You really wanted to get the course early for a solid hour of practice before that round, but instead you arrive with five minutes to spare.
There still is a useful warmup you can do and it’ll probably save more strokes than fifty swings on the range.
Eagle Vale head pro Chris DeVincentis can get you ready for your round in 12 putts. Or less.
He emphasizes that most missed putts aren’t because of what you might think.
“People aren’t missing because of their direction as much as their distance,” DeVincenti says.
He sees too many players trying to control distance by slowing down the club at impact. Like most other swings in golf, a putter swing needs to be accelerating, not decelerating, when it makes contact with the ball.
“We’re not trying to hit it harder for a longer putt and softer for a shorter putt. We’re trying to make the proper length of stroke,” DeVincentis says.
He practices controlling the length of putt making swings at short intervals. Start with two, four, six and eight feet. Then move back to three, six, nine and 12. In a practice session, there’s no limit to the range of the putt sequence.
“I can go as far as I want. I can use as many balls as I want,” DeVincentis says.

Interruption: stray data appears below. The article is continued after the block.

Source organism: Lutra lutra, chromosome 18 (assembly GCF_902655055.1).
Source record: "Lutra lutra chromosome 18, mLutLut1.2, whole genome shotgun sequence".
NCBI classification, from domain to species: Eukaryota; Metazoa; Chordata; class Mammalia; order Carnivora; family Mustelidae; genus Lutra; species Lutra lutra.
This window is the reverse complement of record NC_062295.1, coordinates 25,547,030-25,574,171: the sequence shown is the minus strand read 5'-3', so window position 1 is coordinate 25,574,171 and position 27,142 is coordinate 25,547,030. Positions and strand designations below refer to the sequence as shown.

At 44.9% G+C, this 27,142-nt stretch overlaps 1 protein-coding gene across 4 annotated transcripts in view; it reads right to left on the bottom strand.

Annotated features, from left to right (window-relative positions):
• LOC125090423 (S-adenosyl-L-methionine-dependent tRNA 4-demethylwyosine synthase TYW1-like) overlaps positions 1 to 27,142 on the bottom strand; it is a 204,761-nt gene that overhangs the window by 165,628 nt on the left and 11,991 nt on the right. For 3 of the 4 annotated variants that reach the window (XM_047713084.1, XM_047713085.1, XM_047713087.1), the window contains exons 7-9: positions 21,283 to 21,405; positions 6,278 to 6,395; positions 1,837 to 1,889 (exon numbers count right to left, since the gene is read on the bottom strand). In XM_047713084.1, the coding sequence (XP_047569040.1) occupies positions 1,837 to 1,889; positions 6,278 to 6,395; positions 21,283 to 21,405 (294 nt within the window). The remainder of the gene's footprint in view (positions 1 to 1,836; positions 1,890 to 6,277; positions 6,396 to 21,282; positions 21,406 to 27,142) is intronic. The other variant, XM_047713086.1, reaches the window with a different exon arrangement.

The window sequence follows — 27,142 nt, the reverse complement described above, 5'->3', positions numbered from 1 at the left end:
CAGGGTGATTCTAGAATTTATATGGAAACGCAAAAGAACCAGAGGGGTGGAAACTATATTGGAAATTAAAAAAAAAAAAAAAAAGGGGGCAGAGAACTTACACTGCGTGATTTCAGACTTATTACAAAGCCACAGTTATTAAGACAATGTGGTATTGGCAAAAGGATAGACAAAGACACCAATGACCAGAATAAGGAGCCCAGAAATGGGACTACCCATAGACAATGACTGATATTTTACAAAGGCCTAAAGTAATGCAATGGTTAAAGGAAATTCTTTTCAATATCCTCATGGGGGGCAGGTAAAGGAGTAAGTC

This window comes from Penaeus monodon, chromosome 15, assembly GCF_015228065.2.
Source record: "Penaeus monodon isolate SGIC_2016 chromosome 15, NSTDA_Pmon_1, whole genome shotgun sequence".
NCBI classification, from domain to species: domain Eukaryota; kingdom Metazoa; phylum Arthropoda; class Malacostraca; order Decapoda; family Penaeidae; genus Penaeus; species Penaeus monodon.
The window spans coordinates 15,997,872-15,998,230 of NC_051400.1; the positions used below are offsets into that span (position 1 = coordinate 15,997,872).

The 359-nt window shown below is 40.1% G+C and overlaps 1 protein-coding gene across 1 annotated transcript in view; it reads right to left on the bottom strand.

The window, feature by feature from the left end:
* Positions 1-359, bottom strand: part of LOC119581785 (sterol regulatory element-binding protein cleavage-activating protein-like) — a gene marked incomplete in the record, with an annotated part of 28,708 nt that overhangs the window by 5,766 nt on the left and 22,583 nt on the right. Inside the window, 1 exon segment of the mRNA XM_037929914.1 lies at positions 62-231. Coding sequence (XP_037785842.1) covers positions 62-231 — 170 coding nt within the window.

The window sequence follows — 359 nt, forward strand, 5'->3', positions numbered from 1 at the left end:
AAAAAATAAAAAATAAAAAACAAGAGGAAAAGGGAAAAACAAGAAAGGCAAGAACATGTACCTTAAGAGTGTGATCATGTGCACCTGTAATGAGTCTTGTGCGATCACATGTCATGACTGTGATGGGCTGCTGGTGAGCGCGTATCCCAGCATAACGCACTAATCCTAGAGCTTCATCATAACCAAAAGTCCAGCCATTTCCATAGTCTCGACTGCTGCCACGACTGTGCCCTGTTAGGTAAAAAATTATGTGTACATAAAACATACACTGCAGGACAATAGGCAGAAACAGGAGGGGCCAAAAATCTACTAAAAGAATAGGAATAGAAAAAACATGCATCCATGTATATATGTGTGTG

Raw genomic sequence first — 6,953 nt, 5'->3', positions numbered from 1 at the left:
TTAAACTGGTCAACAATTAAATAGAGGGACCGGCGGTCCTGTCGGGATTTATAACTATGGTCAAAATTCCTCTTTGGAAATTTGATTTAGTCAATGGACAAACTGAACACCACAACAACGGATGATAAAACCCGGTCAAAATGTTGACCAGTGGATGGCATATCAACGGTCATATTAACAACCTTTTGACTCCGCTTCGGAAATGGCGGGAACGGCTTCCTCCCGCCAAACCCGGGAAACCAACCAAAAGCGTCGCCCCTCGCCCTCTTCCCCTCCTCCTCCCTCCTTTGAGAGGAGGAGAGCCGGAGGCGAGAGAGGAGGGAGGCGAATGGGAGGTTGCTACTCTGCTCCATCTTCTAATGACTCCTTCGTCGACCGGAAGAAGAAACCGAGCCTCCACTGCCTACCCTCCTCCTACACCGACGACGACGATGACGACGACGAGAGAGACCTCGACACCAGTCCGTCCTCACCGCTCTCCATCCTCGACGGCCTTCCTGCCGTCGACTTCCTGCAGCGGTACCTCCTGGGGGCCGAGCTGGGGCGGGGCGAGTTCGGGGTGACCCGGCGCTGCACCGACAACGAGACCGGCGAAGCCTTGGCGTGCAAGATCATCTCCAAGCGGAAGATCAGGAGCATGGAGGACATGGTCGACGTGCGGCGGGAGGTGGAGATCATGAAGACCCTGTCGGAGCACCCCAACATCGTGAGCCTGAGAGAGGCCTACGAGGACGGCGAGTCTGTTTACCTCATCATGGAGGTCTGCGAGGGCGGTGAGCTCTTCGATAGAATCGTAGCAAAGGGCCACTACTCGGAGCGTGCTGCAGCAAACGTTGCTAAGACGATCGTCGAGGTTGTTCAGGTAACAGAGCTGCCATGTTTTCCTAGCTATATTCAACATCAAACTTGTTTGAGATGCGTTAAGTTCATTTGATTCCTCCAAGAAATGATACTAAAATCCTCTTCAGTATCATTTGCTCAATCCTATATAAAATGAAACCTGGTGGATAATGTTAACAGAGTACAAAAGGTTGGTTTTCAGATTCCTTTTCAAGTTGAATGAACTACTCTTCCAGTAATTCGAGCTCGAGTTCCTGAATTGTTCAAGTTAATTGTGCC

He doesn’t want the player to worry about making or missing. If the drills is being executed correctly, the misses should be minor.
DeVincentis explains he’s so afraid of spiders, he would use a shotgun to eradicate one even if a tissue would do.
By the same token, a putter should not be using an exceptionally long backswing for a short putt when a much shorter swing would do. “Use the tissue, not the shotgun,” he says.
The next step is to do the intervals on four sides of the same hole. As DeVincentis calls it, putt “north, south, east and west.” Not only will a player learn distance control, but they’ll get a look at the amount of break a green is giving.
“Five, ten minutes before I’m ready to go to that first tee, I’m going to take four balls at least and I’m going to do north, south, east and west,” DeVincentis says. “Even if I only hit four balls, four balls, four balls, four balls and I hit up to 16 feet, I’m going to have a pretty good idea of the speed of those greens for that day.”
DeVincentis prescribes getting a putter’s eyes over the ball and he has a test you can use to determine if your eyes are in the right place.
“If I drop a ball from my eye, you’ll see how far inside it drops,” he says. When the eyes are in the correct position, the dropped ball should land on top of the ball on the ground next to the putter.
Four balls, four directions and maybe four minutes. If all you have is a pinch, it’s all you need to be ready.